My Edmonds News

A burgeoning news source and business in the Seattle suburbs, WASHINGTON — Since graduating from Seattle University in 1979 with a journalism degree, Teresa Wippel’s career has veered in and out of journalism, but she hopes that she’s back in the fourth estate for good now. She started out working as a community newspaper reporter for a chain of Seattle-area weeklies and a small daily paper in Port Angeles, Wash., before becoming a staff writer for United Press International. She later became the managing editor of Seattle’s ParentMap Magazine, with a circulation of 50,000, before leaving journalism in 2008 for a career in public relations.

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    • But after getting laid off as a communications director for a professional women’s basketball team a year later, Wippel started paying attention to the trend of small, locally owned community news websites that had appeared in neighborhoods throughout the Seattle area. Her own town, Edmonds, a Seattle suburb with a population of 40,000–including a fair number of retirees–lacked such a news source.

      “Since I have a journalism background, my husband actually said, ‘You know, I think you should do one for Edmonds, because if you don’t, someone else will,'” recalls Wippel, who has lived in Edmonds for almost thirty years. Just a week later, Wippel decided to launch her own community website: My Edmonds News.

      Since the site went live in October 2009, it has evolved into a 24/7 news source, posting about six to eight original stories a day on topics ranging from city government and politics to arts, culture, and local sports. In September 2011, the site began to stream live play-by-play commentary for high school football games. Parents, students, and alumni volunteer help with the effort, which has attracted sponsorships from local businesses. The site plans to eventually cover other high school sports, but must first get official approval from the school district.

      From the beginning, Wippel wanted her website to be “an online gathering place for neighbors and friends,” a phrase featured prominently atop the site’s homepage. She feels that a highly interactive website is crucial to this effort, and the robust comment sections at the bottom of each story exemplify her success on this front. Wippel requires all people who comment to use their real first and last names, and city council members have even conversed with citizens on the website over the years. The site received its first major traffic boost in February 2010 from a post regarding a controversial proposal by the Edmonds City Council to purchase a vacant restaurant property. The majority of citizens felt the move was unnecessary, due to the town’s strapped finances and the council’s lack of future plans for the property. “The traffic just skyrocketed,” Wippel says. “People stayed after that, because they knew I was covering the issue.”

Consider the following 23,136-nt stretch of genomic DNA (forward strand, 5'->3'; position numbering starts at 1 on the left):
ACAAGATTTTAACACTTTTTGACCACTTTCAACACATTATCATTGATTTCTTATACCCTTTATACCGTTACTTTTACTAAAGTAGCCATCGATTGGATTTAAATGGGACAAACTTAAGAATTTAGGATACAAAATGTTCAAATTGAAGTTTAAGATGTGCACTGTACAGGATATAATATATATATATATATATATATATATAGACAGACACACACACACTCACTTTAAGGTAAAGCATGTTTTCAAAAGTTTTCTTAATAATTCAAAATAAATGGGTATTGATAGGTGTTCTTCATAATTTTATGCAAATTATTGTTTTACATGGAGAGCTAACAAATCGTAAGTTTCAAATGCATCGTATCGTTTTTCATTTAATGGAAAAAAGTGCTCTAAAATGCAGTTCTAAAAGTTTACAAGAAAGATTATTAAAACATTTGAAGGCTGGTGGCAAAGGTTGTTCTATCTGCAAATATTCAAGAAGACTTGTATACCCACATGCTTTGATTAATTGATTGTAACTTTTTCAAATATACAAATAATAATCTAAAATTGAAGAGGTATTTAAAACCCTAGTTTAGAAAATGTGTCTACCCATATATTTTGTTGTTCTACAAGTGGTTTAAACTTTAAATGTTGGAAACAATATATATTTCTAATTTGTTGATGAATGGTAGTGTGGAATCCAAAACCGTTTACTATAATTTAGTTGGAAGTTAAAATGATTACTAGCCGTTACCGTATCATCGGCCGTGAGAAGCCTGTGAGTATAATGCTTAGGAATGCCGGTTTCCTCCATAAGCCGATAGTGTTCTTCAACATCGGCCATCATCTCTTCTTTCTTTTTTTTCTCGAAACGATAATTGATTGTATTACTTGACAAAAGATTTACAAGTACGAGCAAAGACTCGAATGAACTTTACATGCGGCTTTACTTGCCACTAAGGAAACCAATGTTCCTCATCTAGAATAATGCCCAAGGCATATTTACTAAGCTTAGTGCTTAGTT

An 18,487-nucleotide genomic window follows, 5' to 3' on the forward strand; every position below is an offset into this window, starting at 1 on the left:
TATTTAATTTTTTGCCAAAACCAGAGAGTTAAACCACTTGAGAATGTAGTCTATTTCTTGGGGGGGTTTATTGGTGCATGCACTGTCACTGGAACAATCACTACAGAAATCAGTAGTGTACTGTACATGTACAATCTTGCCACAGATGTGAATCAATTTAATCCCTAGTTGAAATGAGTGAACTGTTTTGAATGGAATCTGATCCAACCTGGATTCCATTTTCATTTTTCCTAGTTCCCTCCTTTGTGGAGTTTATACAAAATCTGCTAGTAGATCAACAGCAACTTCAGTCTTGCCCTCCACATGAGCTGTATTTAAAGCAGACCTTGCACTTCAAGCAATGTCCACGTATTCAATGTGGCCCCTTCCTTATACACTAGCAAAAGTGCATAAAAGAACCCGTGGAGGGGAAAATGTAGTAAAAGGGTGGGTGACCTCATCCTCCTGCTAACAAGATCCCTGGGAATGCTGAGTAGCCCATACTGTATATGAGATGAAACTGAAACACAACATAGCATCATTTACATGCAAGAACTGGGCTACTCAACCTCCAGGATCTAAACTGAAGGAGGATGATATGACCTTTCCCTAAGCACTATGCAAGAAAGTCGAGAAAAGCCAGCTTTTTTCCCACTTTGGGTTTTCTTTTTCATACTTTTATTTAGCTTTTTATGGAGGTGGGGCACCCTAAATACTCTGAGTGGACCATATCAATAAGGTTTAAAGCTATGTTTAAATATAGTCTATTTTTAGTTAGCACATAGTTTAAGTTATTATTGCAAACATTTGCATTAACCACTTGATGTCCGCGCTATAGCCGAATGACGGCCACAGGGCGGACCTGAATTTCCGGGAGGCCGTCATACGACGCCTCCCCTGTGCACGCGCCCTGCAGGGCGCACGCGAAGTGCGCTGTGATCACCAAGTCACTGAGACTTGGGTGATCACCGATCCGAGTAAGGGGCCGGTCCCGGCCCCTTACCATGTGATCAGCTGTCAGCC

More recently, writers for My Edmonds News are covering the town’s upcoming elections. The “Election Watch 2011” tab on the site’s homepage includes candidate and issue forum dates and locations, voter registration deadlines, and information on each of the contenders.

      Besides Wippel, who covers all city council meetings and city government proceedings, the site has two paid freelance contributors–one who writes about food and restaurants in the area and another who writes about the arts–as well as ten active volunteer columnists and a fifteen-year-old high school sports writing intern. Wippel also employs with six or seven freelance photographers, and an advertising sales consultant who works on commission.

      Overall, Wippel spent about $1,500 to launch My Edmonds News, which draws an average of 2,000 unique visitors a day and about 50,000 per month, according to Wippel’s own numbers. Initially, the website existed as a simple WordPress blog without any kind of formal design. Then, in January 2010, Wippel hired a WordPress designer to create a masthead and help her to select a template that incorporated a theme. Currently, she spends between $700 and $1000 each month on freelance writers and tech support. When revenues exceed those costs, Wippel rolls the income back into the business, which is incorporated as an LLC under parent company Teresa Wippel Communications. Wippel set up the business this way to allow for potential related businesses as time goes on. “I’m not making any money yet,” she says. “It’s my hope to at some point soon. I’m getting close to being able to start taking a salary.”

      My Edmonds News receives 100 percent of its revenues from display advertising and sponsorships. About 90 percent of the advertising comes from local businesses in Edmonds; the remaining 10 percent is comprised of businesses in neighboring communities. The site does not run ads from national ad networks.

      Wippel considers the Edmonds Patch, which launched in late December 2010, to be her biggest competitor. The site has a larger staff and higher budget than My Edmonds News, but Wippel plans on maintaining her site for many years to come.

      “I’m in it for the long haul,” she says. “I love my community. I raise my kids here. I know the people and what drives people to live here. Everybody knows everybody, and everybody takes care of each other. I hope to continue to serve the community by providing an online presence where people can continue to share their views about the town.”

My Edmonds News Data

Name: My Edmonds News


City: Edmonds

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Caitlin Kasunich is a contributor to CJR.